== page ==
Thursday, July 3, 2014

Sales Cowboy

In planning for a move to a different state all things must be considered, including boring things, like health insurance. Most employers have health insurance as a group plan provided to their employees for a portion of their pay, however, some don’t. Not knowing who I will work for or what their benefits package may or may not be, I must prepare for all possibilities, including paying out of pocket for my own health insurance benefits. As a precaution I went to a website to request a quote for health insurance and then immediately regretted my decision. I was bombarded with an oppressive amount of phone calls from insurance “sales professionals.” So many calls that I started answering the phone with, “Hello, this is Adam, are you calling about health insurance?” Of all the “sales professionals” I “spoke” with I only had an earnest conversation with one, that’s one out of about 25, which is about 4%.

What is “sales professional” and “spoke” in quotations for? Am I one of “those people” who are constantly caught with my 2 fingers ever so slightly bent, eye brows raised, and throwing out obligatory quotes around things like a young gunslinger from the Wild West? No ma’am, no sir, nope, sorry partner, that’s not me. I’m no irrelevant quote finger slinging cowboy. The one guy I actually spoke with, had a genuine conversation with, was an exception of the blood sucking, number chasers I listened to practice scripted monologues. I didn’t really get to speak, thus my use of the quotation marks. The same is true of sales professional, which leads me to the very essence of this writing. Is that really a sales professional? What is sales? What is a sales professional in this new environment? Answering these questions will help sales organizations decided what kind of business they want to run, what type of business they want to retain, and what sales actually is, which all shapes a company culture.

I will NEVER do business with any of the companies that contacted me regarding health insurance. Their sales professionals represented their employers horribly. Insurance is like shoes, paper, homes, or any other product or service. You aren’t really going to twist someone’s arm into doing something; you’ll just create an unhappy customer or even worse, a regretful one. So what is sales then? What are these people trying to do or where are they missing the boat? As a universal principle, everything and everyone has a value. It is our personal experiences and contexts that develop and shape our value systems. I value quality over money or quantity. Some people value low cost over quality. The point is we all have different value systems. As an example I’ll refer to one of my favorite things, shoes. I love shoes, yes, love. I get a high from finding a special pair or a nostalgic pair from my childhood I wasn’t able to get as a lower income family growing up. I now value quality over low cost. I would rather buy one pair of Cole Haan or Allen Edmonds oxfords than 7 pairs of Sketchers. That doesn’t mean Sketchers are bad shoes. That doesn’t mean everyone should buy Cole Haan or Allen Edmonds. That simply means I prefer getting a quality pair of shoes over a reasonably priced one with lesser quality. I’d rather invest upfront, say $650 for those Cambridge Wingtips that will last me 10 years over replacing them each year for a pair of $99.95 Steve Maddens. Mathematically, in my head, it makes sense to spend 650 once every ten years than it would be to spend $99.95 for 10 years, which would come out to $999.50. So to me the value is in quality and longsighted durability.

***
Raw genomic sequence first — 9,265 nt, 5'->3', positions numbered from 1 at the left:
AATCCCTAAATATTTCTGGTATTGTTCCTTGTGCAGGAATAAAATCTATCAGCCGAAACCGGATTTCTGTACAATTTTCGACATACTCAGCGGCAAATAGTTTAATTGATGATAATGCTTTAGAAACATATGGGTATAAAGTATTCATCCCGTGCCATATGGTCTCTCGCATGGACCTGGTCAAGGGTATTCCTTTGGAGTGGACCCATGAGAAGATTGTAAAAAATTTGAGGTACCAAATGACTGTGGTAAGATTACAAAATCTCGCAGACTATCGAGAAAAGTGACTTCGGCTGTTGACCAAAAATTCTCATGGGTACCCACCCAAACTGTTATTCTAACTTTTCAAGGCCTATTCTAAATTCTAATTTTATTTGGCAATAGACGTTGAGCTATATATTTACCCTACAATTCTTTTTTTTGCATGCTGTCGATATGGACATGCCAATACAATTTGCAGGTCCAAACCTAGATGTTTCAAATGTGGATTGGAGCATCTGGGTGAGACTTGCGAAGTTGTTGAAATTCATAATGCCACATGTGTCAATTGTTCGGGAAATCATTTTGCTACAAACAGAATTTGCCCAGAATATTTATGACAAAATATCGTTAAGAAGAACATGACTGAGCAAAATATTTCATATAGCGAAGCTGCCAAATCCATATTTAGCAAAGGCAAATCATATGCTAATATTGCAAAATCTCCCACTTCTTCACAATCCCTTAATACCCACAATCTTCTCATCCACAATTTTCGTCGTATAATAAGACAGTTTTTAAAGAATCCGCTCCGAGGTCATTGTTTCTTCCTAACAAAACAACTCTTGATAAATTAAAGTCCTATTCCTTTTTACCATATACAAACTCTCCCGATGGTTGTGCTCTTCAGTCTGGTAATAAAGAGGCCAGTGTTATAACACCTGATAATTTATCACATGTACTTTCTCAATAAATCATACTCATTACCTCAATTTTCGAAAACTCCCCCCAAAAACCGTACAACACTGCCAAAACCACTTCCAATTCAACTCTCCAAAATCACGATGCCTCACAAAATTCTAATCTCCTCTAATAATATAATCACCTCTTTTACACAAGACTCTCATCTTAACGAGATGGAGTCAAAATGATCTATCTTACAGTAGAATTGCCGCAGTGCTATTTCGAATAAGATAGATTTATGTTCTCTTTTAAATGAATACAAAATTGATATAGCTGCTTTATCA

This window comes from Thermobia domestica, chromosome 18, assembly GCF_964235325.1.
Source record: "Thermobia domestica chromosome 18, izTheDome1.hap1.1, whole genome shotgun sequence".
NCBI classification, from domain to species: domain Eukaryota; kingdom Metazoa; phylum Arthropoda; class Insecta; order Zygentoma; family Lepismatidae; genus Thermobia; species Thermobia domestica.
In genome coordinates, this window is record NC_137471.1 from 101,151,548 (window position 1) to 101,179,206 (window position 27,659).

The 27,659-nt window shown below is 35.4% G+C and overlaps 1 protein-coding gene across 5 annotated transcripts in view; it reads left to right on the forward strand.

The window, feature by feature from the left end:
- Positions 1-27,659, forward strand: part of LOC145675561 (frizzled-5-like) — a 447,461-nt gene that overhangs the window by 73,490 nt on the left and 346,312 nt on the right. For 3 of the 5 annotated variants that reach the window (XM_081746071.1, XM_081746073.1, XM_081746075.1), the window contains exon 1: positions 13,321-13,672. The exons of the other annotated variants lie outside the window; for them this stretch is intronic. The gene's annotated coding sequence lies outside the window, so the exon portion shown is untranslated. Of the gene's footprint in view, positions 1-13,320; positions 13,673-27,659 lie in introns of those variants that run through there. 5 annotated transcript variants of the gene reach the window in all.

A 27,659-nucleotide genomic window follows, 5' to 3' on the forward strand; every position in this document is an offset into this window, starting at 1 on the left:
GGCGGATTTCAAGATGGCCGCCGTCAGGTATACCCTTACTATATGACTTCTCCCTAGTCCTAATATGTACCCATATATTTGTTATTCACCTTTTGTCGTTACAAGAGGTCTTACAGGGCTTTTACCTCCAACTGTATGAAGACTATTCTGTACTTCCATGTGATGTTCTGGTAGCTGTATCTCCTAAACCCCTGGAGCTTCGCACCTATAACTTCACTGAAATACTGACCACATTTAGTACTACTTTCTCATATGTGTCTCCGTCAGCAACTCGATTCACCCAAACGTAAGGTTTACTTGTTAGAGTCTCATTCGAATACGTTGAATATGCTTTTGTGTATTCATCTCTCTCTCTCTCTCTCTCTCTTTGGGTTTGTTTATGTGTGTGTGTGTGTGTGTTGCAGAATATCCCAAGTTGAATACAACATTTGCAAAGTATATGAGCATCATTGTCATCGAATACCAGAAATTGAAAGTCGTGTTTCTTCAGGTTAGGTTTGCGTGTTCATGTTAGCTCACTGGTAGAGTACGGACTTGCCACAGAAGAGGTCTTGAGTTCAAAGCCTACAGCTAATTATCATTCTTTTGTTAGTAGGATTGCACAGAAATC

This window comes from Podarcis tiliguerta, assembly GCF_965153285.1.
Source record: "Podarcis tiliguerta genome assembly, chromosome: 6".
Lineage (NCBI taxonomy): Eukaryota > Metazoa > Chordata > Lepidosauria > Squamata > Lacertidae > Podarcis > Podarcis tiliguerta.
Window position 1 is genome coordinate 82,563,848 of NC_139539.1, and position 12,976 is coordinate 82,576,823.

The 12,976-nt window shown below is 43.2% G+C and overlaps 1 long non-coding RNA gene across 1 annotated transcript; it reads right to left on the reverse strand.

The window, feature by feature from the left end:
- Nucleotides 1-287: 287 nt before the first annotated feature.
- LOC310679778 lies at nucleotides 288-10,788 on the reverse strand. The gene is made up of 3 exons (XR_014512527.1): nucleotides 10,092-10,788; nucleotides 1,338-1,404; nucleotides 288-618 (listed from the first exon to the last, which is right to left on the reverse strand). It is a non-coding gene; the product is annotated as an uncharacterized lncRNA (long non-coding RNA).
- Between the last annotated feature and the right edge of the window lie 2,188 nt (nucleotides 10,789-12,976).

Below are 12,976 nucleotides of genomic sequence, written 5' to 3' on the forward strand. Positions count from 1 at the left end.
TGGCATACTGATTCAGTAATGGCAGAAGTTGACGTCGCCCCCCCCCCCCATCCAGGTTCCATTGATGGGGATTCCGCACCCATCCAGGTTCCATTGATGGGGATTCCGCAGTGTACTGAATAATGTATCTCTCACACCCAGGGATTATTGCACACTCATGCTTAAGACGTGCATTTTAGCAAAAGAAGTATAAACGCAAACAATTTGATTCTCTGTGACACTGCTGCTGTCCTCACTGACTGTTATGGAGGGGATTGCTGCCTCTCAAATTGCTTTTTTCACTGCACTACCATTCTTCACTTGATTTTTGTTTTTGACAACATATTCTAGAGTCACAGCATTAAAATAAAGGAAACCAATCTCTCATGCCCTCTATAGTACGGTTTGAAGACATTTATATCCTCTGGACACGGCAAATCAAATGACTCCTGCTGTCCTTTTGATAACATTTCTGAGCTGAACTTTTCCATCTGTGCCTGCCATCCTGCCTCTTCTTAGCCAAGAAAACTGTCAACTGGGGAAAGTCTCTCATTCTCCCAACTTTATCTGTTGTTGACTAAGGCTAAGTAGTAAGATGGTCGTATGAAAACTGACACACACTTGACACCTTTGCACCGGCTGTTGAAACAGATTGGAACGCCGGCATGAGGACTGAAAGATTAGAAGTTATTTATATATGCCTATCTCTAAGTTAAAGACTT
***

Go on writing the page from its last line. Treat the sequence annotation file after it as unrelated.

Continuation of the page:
As sales professionals it is most effective to figure out the value system of the individual you are talking to. I would make that sales pitch to a guy like myself who gets sticker shock over a $650 pair of wingtips because I know he values quality and durability over just the cheapest price. However, if a young guy fresh out of college came into buy shoes and he only had $200 dollars to spend and was only getting the shoes for an interview next week, my approach would be different. As would my sales approach be different to someone who likes to get a bunch of pricing and product details to compare and make a decision once all the data is in front of them. The point here is scripts and pushy salesmanship is a short sighted ideology for companies.

So what is selling then? At its core sales is about product knowledge and relationship management/development. Know what you are representing and be confident that this product or service will sell itself. If you present the product confidently and worry about developing rapport with the other party you can then begin to understand their value system. You can then become something more than a stranger offer or trying to force something down their throat. When you remove price from the equation it becomes more about personal values. When you can stroke someone’s personal value system then you begin to get into elite selling. Elite because you create a relationship where trust is built in and no longer are they purchasing the product or service, they are purchasing you, your company, something that has no competitors.
Sales is more complicated than people like to make it. I understand it’s quick and easy for companies to make things easy, however, sells is about people and people are complicated and complex. A solution to a complex problem cannot be simple and black and white. Why would selling something be then? I think it’s high time we as professionals and businesses begin to re-imagine and redefine the ideology of sales.


What do you think? What do you sell? What are some of your sales experiences, good and bad?

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